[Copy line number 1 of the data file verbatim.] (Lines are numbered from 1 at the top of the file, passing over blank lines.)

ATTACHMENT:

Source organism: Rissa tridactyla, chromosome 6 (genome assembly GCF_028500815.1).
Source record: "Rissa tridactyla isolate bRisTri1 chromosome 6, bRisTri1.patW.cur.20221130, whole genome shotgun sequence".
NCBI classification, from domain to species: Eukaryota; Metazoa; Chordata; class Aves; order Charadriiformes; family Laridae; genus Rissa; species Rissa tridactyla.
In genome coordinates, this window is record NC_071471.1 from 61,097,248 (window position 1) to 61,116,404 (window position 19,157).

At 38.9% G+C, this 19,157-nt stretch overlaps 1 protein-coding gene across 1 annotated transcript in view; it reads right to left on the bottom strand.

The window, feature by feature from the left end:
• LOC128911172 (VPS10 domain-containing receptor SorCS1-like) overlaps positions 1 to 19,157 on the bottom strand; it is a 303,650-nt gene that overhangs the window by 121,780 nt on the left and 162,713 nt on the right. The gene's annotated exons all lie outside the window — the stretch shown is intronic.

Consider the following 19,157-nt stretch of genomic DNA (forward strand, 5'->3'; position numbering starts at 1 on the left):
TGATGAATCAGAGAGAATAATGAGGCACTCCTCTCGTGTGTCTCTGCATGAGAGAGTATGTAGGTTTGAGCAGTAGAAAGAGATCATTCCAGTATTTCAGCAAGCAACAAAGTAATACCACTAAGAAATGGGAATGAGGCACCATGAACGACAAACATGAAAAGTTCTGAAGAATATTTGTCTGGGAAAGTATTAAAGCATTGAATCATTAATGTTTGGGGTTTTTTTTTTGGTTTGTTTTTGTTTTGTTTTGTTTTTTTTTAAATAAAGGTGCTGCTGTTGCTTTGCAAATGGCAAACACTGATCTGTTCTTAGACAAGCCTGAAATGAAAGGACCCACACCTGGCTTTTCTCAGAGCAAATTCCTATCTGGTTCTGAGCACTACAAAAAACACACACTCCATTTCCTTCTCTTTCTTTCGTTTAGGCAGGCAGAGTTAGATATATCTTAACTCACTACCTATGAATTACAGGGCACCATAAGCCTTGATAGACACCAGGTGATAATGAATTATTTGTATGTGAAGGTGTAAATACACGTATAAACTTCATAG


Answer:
Source organism: Rissa tridactyla, chromosome 6 (genome assembly GCF_028500815.1).